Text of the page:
Feed­ing the world can be a good job

Stanstead Journal - - TOWNSHIP'S TAGRICULTURE -

(NC)—When Franck Groe­neweg im­mi­grated to Canada from France it was with the dream of start­ing up his own farm. To­day the 35-year-old owns 3,000 acres and runs a suc­cess­ful cash crop op­er­a­tion in Saskatchewan.

Agri­cul­ture af­fords Groe­neweg, his wife and their four chil­dren a life­style they love. The chil­dren are home­schooled, which Franck says works nicely with their farm­ing sched­ule.

“The kids are re­ally a part of the farm, there are con­stant learn­ing op­por­tu­ni­ties here,” he says, adding that field trips can take the form of a trip out to the field to in­spect the crops.

He says some­times there’s a mis­con­cep­tion that you can’t make a good liv­ing in agri­cul­ture and that sim­ply isn’t true. The road to where he is to­day wasn’t nec­es­sar­ily an easy one, but Groe­neweg says it was well worth it.

“Ev­ery chal­lenge has its own op­por­tu­ni­ties and it’s usu­ally dur­ing chal­leng­ing times that we learn the most,” he says.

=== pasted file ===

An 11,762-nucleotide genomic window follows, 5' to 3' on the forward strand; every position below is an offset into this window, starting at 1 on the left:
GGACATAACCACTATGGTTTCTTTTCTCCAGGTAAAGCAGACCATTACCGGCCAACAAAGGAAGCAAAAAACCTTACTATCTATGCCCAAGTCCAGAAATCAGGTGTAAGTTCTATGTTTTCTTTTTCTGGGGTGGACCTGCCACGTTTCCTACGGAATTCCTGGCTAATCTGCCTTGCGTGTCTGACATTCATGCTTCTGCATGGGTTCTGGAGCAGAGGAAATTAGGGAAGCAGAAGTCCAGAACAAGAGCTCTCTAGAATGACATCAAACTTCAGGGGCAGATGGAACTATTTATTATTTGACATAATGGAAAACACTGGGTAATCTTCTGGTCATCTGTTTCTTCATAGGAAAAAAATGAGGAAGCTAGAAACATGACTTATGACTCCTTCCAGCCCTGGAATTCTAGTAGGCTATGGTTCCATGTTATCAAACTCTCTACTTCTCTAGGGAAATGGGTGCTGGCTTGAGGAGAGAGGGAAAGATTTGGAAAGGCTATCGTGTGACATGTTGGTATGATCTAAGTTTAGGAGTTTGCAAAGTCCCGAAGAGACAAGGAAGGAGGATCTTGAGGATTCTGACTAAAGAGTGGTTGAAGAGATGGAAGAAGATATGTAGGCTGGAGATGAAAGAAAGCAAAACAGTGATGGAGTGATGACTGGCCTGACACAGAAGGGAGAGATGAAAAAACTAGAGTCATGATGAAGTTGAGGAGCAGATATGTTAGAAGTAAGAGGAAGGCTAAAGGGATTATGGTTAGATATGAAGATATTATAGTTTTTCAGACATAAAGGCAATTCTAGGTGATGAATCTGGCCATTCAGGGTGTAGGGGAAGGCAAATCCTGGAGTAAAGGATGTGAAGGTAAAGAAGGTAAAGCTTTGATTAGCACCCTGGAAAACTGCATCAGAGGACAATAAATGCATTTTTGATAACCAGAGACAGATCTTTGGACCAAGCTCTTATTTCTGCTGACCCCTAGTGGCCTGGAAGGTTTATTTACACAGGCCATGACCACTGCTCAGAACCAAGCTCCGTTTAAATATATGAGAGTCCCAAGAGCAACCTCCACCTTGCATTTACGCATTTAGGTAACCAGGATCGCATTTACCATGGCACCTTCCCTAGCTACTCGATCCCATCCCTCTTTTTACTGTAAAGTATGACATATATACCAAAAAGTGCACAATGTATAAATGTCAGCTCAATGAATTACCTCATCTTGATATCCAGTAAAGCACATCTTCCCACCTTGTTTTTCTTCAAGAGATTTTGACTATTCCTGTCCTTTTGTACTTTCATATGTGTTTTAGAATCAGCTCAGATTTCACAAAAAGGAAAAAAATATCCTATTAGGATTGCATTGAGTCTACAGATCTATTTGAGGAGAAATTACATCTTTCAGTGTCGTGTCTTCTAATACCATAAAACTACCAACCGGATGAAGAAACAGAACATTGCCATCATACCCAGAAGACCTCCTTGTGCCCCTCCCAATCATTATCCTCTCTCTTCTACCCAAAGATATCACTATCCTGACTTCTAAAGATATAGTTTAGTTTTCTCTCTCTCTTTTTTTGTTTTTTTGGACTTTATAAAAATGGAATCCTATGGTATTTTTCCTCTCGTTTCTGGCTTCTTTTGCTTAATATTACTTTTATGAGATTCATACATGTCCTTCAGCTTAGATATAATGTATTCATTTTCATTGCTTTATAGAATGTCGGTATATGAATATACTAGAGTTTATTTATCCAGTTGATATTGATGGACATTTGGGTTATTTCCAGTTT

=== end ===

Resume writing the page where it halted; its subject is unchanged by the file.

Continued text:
He uses the need to feed more peo­ple as an ex­am­ple of a chal­lenge and op­por­tu­nity.

“Tech­nol­ogy has given us tremen­dous ad­van­tages in terms of im­prov­ing pro­duc­tion,” he says. He cites new and im­proved fer­til­izer and crop pro­tec­tion prod­ucts that help in­crease yields as well as GPS tech­nol­ogy that al­lows for more pre­cise ap­pli­ca­tion of in­puts as ex­am­ples.

Groe­neweg says that while farm­ing might not be for ev­ery­one, there are many other op­por­tu­ni­ties in agri­cul­ture out­side of pri­mary pro­duc­tion.

“You can be an agron­o­mist or any­thing else and the ex­pe­ri­ence and skills you learn in agri­cul­ture can be use­ful in other in­dus­tries,” he says.

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